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Post date: June 18 2015

A.G. Schneiderman Announces $6 Million Settlement With Illinois-Based Inspire Pharmaceuticals For Illegal Off Label Marketing

Settlement With Inspire Returns $800K To NYS Medicaid Program; Company Agrees To Stop Unlawful Marketing To Doctors Of Treatment Approved Only For “Pink Eye”

Schneiderman: My Office Will Hold Accountable Companies That Illegally Market Pharmaceutical Products To Physicians

NEW YORK—Attorney General Eric T. Schneiderman announced today that New York, along with 46 other states and the District of Columbia, have reached a multi-million settlement with Inspire Pharmaceuticals (“Inspire”), an Illinois based company.  The agreement resolves allegations that Inspire, located in Illinois, violated state and federal False Claims Act laws by illegally marketing the drug Azasite for off-label uses not approved by the U.S. Food and Drug Administration. A topical antibiotic, Azasite was approved by the FDA in 2007 solely for the treatment of bacterial conjunctivitis, an eye infection commonly known as “pink eye.” Under the settlement, Inspire agreed to pay the federal and state Medicaid programs $6 million, which includes civil restitution for damages to the state Medicaid programs and other federal healthcare programs. Under the terms of the settlement, the New York State Medicaid program will receive more than $800,000. 

“Prescriptions should be written based upon a physician’s best medical judgment and not upon a slick marketing campaign,” said Attorney General Eric Schneiderman. “Pharmaceutical companies, no matter how large, are not above the law, and my office will continue to ensure that pharmaceutical companies play by the rules, and that our Medicaid dollars—which are taxpayers dollars—are protected. My office will hold those who violated the law responsible for their actions.”

The settlement resolves allegations that Inspire caused the submission of false claims for reimbursement by the Medicaid program and other federal programs by illegally promoting Azasite for the treatment of blepharitis, an inflammation of the eyelash follicles along the edge of the eyelid, notwithstanding that Azasite had not been approved by the FDA to treat this condition.  Blepharitis is typically treated with warm compresses and lid scrubs, not pharmaceuticals.  While physicians are permitted to prescribe drugs for conditions other than those for which the drugs have been approved by the FDA, pharmaceutical companies are prohibited from marketing drugs to physicians for such off label conditions.  It is contended that, as a result of Inspire’s illegal off label promotion, Inspire caused the submission of false and fraudulent claims for Azasite to the Medicaid program and other federal programs.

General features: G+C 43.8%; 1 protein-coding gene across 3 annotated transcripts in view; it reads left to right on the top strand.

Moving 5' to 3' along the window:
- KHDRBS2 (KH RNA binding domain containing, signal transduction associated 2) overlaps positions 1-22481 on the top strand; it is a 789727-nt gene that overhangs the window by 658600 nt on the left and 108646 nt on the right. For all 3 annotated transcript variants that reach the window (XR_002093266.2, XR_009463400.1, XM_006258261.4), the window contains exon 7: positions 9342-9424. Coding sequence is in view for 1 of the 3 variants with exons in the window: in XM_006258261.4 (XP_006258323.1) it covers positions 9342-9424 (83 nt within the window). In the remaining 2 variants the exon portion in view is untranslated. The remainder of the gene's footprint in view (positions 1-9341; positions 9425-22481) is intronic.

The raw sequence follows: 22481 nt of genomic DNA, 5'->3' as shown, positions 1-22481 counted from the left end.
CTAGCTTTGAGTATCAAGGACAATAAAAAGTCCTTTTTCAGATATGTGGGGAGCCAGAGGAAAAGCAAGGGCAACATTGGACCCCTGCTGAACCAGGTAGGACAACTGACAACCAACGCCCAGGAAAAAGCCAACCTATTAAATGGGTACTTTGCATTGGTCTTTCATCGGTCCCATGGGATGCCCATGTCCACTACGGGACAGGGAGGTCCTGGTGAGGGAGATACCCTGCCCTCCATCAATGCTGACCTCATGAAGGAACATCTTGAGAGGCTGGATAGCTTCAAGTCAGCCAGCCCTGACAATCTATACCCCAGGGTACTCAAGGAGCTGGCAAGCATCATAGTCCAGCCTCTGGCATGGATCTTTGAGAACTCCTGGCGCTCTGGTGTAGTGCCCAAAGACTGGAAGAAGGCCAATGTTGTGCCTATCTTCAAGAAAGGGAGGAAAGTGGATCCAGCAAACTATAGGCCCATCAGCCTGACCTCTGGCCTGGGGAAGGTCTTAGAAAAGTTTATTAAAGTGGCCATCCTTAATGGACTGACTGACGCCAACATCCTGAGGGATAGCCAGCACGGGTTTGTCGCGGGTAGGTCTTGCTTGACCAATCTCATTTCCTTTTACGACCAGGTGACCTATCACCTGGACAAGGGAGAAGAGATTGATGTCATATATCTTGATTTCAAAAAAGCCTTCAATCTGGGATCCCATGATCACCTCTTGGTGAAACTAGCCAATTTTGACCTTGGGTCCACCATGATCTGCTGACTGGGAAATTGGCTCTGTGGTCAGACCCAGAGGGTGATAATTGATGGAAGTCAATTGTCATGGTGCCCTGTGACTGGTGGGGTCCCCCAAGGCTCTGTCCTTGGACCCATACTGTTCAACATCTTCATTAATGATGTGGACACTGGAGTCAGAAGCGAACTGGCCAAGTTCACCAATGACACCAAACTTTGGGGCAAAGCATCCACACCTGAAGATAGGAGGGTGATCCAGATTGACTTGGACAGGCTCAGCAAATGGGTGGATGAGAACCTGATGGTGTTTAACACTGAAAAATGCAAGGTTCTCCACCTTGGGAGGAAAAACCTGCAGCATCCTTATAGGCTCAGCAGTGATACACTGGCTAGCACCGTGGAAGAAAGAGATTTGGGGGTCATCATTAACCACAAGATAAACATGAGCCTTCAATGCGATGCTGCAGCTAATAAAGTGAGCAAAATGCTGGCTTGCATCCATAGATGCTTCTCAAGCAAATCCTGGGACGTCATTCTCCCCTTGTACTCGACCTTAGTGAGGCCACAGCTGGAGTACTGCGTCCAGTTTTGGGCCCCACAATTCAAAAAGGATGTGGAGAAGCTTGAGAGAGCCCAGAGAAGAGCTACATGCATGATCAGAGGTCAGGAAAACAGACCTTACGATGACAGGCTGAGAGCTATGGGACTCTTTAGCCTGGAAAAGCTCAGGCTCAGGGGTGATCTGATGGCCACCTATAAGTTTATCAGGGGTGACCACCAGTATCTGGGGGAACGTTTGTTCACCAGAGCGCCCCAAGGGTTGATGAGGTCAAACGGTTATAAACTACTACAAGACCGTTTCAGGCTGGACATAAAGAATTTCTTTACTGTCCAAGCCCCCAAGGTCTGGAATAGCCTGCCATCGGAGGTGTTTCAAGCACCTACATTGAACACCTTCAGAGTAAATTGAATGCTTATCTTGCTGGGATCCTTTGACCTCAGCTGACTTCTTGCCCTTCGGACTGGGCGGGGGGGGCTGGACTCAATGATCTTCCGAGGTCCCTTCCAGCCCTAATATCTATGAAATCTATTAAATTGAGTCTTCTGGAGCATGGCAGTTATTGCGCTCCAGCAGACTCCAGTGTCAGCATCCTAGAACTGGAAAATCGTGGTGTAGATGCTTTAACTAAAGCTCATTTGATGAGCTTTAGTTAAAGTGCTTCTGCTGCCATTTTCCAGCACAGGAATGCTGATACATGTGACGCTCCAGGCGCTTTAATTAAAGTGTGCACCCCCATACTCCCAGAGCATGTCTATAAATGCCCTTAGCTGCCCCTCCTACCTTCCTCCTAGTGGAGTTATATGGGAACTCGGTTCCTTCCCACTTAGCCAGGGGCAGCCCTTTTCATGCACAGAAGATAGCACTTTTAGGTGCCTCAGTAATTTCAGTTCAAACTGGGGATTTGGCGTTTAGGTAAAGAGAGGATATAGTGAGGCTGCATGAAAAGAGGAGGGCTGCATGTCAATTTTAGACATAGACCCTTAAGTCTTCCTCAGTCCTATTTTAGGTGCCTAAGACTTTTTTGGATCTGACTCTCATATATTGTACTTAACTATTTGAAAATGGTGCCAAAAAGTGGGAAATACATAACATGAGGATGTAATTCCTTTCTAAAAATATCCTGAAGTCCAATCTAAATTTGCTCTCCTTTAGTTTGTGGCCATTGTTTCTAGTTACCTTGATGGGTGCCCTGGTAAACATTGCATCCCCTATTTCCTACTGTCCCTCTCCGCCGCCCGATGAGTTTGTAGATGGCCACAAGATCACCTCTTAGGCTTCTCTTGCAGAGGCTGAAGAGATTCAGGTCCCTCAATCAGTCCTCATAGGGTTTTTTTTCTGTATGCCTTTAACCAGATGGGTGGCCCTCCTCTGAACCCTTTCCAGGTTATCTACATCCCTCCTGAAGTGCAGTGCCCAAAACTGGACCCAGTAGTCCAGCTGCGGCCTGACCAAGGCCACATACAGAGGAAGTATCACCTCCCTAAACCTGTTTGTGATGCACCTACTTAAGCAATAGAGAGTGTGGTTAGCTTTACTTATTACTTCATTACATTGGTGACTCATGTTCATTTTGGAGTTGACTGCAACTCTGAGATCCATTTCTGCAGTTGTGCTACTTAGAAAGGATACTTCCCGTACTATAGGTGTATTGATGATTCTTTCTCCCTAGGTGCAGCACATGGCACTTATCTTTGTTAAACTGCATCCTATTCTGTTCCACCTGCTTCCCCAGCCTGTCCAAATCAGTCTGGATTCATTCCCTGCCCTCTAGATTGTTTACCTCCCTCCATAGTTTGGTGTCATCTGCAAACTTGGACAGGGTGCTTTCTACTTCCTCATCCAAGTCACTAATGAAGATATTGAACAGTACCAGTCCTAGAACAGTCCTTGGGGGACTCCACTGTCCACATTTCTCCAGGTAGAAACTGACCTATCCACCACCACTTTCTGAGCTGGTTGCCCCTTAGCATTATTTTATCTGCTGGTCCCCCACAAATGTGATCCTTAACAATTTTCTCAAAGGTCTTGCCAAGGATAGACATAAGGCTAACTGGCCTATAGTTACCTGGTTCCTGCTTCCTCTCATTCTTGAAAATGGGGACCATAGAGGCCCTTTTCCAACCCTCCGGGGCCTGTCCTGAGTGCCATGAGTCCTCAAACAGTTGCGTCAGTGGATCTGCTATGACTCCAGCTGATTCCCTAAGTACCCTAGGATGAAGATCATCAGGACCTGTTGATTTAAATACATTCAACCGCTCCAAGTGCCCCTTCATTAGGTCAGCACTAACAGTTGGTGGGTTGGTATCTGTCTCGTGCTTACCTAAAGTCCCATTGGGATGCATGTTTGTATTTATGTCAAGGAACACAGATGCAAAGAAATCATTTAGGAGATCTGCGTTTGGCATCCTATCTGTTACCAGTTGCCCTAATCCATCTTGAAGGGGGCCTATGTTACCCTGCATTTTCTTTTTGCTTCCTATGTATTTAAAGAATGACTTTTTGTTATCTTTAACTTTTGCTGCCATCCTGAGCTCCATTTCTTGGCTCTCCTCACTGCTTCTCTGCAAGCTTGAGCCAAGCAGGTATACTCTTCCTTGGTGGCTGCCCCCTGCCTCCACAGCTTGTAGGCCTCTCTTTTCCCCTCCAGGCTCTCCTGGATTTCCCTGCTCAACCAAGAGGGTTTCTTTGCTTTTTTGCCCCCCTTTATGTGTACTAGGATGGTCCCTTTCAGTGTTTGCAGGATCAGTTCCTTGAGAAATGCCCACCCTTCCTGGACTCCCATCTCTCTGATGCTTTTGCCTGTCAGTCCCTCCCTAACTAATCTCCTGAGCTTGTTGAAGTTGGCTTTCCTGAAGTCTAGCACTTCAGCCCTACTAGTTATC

The New York State Medicaid Fraud Control Unit was part of a national team from California, Washington and Illinois working with the Department of Justice and the United States Attorney’s Office for the Southern District of New York in investigating this matter.

The settlement stems from a complaint filed by a whistleblower, Jill DeGuzman, a former Inspire sales manager, under the Federal and New York State False Claims Acts, which authorize private individuals to sue on behalf of the State of New York and the Federal Government.   The Attorney General would like to thank Ms. DeGuzman for her efforts in bringing this matter to light. 

Special Assistant Attorney General Andrew Gropper and Regional Chief Auditor Stacey Millis from the Medicaid Fraud Control Unit (“MFCU”) represented the State of New York on the national team.  The MFCU is led by Acting Director Amy Held.  The Criminal Justice Division is led by Executive Deputy Attorney General Kelly Donovan.